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Ultimately we lose everything. Everything we fear must eventually vanish, but we also lose all we hold important. Our jobs, our homes, health, our mates, our children, our possessions, our friends, and our pets; we lose them all eventually. Nothing lasts forever and no one gets out of here alive.

We understand these things intellectually. They are obvious. Still, it is not so easy to actually live these ideas at the higher spiritual levels. Instead, all those things become even more problems and things to fear.

We can remember Ramana Maharshi, in “Who Am I?” We grasp the realization that we are not our bodies. We realize that we are not our thoughts and emotions. We are not even the air that we breathe. We discover that we are is that force which animates or allows all those things.

Can’t that just be another intellectual layer? A person can say I’m not this body and the problem is only an illusion, but if the fear or problem remains, the process is only another layer or a cheap mask at best.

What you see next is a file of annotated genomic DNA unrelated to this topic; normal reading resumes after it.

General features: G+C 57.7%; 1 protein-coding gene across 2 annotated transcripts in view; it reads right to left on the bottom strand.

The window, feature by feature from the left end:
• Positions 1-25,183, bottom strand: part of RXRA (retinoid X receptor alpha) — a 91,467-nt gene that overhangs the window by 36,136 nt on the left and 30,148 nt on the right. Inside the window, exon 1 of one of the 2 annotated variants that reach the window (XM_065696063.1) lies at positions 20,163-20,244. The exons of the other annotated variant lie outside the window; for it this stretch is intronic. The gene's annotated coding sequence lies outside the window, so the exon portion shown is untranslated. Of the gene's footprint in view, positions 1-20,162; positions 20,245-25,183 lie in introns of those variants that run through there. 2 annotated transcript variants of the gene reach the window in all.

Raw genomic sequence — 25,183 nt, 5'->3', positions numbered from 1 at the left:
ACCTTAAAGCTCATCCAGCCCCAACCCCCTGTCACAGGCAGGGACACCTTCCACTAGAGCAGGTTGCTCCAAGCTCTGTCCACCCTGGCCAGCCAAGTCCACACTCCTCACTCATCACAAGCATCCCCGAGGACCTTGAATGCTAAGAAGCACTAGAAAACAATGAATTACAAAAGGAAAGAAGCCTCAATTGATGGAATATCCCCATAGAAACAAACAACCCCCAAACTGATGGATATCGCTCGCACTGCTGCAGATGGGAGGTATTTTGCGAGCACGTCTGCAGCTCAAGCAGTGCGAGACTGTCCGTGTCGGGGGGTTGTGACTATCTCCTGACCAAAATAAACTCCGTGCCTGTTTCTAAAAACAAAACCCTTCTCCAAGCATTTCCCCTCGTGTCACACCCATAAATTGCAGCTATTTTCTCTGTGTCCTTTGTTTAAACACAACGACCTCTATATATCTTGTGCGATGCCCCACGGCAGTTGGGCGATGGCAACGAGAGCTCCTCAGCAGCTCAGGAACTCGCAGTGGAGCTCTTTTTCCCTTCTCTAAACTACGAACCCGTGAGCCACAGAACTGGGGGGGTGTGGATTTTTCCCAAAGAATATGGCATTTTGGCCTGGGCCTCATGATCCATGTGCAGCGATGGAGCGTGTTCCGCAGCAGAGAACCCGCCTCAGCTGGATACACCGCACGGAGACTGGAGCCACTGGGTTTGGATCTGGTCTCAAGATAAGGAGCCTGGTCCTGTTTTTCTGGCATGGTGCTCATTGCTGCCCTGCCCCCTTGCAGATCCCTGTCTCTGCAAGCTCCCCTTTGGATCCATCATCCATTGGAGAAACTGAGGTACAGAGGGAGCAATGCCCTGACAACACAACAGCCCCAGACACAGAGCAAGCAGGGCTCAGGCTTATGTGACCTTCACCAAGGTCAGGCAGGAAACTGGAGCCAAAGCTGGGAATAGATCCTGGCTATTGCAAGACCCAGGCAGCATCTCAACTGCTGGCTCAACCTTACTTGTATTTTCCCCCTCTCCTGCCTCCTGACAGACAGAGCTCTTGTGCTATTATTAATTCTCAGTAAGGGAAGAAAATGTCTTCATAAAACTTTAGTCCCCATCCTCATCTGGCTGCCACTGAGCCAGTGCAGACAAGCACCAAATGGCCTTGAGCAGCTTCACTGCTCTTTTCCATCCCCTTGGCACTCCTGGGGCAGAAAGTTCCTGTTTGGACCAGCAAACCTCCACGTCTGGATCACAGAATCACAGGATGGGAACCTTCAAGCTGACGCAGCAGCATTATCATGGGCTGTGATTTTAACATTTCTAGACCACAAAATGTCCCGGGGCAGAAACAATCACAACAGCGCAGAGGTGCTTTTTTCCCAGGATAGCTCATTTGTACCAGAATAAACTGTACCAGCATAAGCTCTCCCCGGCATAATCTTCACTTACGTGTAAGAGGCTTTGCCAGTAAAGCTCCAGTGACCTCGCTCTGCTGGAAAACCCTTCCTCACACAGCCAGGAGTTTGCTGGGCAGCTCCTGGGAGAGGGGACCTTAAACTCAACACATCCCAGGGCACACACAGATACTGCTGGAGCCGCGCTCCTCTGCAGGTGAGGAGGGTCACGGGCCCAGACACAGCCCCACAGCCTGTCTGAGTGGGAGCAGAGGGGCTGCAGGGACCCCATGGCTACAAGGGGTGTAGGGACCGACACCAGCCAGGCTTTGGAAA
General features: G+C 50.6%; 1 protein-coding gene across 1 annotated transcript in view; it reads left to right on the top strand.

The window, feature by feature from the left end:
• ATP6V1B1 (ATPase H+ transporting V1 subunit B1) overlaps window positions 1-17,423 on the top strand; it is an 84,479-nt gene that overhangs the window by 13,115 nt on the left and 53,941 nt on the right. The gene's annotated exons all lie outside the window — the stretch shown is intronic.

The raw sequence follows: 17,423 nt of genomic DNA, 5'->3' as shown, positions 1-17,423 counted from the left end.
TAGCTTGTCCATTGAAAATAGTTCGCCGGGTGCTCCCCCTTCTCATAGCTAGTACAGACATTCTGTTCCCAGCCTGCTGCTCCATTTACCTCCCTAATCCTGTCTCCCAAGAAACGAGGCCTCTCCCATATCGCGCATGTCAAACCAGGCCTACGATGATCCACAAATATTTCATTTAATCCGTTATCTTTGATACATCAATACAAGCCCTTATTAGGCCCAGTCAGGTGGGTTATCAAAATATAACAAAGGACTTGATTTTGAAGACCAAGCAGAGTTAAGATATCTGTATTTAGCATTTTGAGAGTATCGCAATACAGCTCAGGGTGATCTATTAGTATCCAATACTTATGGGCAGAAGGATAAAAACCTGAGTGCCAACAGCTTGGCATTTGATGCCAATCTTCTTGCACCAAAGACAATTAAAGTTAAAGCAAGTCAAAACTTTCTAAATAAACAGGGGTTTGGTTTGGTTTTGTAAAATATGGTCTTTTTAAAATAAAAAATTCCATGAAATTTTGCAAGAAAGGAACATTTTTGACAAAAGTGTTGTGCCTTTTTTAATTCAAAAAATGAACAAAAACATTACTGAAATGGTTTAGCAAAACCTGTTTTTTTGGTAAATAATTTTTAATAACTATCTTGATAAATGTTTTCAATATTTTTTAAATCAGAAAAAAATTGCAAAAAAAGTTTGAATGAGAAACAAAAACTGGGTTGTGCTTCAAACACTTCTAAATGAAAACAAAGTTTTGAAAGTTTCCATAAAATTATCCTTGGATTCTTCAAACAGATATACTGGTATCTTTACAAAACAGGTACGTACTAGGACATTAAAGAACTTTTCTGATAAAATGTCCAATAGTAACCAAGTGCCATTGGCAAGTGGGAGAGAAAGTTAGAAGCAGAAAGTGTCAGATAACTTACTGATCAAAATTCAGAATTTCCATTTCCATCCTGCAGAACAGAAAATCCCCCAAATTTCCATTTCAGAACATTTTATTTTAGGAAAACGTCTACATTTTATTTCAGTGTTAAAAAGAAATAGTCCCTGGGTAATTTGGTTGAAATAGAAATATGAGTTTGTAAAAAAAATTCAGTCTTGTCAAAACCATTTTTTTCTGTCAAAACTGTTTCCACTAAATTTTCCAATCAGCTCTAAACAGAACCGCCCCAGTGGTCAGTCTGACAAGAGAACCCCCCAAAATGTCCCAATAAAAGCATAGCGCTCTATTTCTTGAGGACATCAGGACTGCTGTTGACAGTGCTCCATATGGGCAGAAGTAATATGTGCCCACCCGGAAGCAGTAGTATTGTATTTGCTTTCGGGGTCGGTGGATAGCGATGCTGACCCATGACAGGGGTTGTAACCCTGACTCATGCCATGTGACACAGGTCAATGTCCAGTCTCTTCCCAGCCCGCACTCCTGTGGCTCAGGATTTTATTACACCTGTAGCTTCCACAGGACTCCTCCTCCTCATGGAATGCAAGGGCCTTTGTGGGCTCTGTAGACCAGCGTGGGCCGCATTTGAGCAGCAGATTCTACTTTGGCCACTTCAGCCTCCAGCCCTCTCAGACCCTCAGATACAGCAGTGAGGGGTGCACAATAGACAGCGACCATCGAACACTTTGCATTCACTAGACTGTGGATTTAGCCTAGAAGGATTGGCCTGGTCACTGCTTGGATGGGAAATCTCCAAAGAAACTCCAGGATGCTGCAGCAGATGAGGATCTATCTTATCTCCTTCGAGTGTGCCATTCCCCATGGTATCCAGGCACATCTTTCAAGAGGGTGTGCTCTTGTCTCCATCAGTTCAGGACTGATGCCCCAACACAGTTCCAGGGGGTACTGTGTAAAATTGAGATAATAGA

The intellectual realizations may calm us in many instances. But how do we know we are really succeeding? How do we know we are facing problems and fear properly? The answer would be when they no longer consume us or cause, fear, worry, anger, or any other negative emotion. The answer is when we stop replaying them within our minds, in a repetitive loop.

Somehow we are to live, love, and experience both good and bad, but yet let go once the experiences are over. We are not to attempt recreating things the great teachers tell us.  But we do try. We experience fun, love, or joy and we try to recreate it. We have a special moment with someone and try to relive it. A couple has a special moment with the first child, they try to replicate it for the second child. Often it is not the same. Sometimes it is a disappointment. Clinging to happiness, we are told, chases it away. Misery appears as the joy vanishes.